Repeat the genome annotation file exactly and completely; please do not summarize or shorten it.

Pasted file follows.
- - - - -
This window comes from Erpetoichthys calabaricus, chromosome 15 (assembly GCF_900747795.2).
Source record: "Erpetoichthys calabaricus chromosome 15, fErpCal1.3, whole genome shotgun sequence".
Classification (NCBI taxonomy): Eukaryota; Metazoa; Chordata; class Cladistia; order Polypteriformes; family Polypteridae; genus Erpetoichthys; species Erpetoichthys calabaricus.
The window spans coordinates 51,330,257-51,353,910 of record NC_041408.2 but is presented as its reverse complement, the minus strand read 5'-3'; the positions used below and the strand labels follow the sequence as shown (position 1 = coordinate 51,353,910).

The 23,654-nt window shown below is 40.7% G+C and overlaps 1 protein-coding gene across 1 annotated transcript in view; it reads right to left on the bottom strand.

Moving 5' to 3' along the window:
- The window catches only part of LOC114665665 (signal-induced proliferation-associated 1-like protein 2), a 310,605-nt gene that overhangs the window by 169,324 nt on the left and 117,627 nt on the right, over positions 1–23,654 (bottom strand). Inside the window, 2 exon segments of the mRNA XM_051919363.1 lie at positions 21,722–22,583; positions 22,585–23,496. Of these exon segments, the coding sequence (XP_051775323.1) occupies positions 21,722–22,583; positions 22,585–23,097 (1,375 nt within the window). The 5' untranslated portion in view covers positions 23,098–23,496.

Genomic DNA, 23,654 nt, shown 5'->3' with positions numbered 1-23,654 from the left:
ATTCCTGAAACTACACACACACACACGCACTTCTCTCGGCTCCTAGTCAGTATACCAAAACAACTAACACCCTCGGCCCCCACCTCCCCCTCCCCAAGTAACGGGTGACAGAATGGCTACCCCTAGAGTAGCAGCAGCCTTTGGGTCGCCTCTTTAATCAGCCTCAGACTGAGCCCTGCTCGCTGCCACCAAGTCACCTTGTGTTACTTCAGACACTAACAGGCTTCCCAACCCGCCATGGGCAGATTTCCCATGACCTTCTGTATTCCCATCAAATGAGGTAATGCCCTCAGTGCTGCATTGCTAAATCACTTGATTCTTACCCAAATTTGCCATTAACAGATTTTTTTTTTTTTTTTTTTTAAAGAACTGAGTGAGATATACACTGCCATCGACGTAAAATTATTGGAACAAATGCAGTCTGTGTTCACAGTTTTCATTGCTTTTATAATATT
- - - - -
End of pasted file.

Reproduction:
This window comes from Erpetoichthys calabaricus, chromosome 15 (assembly GCF_900747795.2).
Source record: "Erpetoichthys calabaricus chromosome 15, fErpCal1.3, whole genome shotgun sequence".
Classification (NCBI taxonomy): Eukaryota; Metazoa; Chordata; class Cladistia; order Polypteriformes; family Polypteridae; genus Erpetoichthys; species Erpetoichthys calabaricus.
The window spans coordinates 51,330,257-51,353,910 of record NC_041408.2 but is presented as its reverse complement, the minus strand read 5'-3'; the positions used below and the strand labels follow the sequence as shown (position 1 = coordinate 51,353,910).

The 23,654-nt window shown below is 40.7% G+C and overlaps 1 protein-coding gene across 1 annotated transcript in view; it reads right to left on the bottom strand.

Moving 5' to 3' along the window:
- The window catches only part of LOC114665665 (signal-induced proliferation-associated 1-like protein 2), a 310,605-nt gene that overhangs the window by 169,324 nt on the left and 117,627 nt on the right, over positions 1–23,654 (bottom strand). Inside the window, 2 exon segments of the mRNA XM_051919363.1 lie at positions 21,722–22,583; positions 22,585–23,496. Of these exon segments, the coding sequence (XP_051775323.1) occupies positions 21,722–22,583; positions 22,585–23,097 (1,375 nt within the window). The 5' untranslated portion in view covers positions 23,098–23,496.

Genomic DNA, 23,654 nt, shown 5'->3' with positions numbered 1-23,654 from the left:
ATTCCTGAAACTACACACACACACACGCACTTCTCTCGGCTCCTAGTCAGTATACCAAAACAACTAACACCCTCGGCCCCCACCTCCCCCTCCCCAAGTAACGGGTGACAGAATGGCTACCCCTAGAGTAGCAGCAGCCTTTGGGTCGCCTCTTTAATCAGCCTCAGACTGAGCCCTGCTCGCTGCCACCAAGTCACCTTGTGTTACTTCAGACACTAACAGGCTTCCCAACCCGCCATGGGCAGATTTCCCATGACCTTCTGTATTCCCATCAAATGAGGTAATGCCCTCAGTGCTGCATTGCTAAATCACTTGATTCTTACCCAAATTTGCCATTAACAGATTTTTTTTTTTTTTTTTTTTAAAGAACTGAGTGAGATATACACTGCCATCGACGTAAAATTATTGGAACAAATGCAGTCTGTGTTCACAGTTTTCATTGCTTTTATAATATT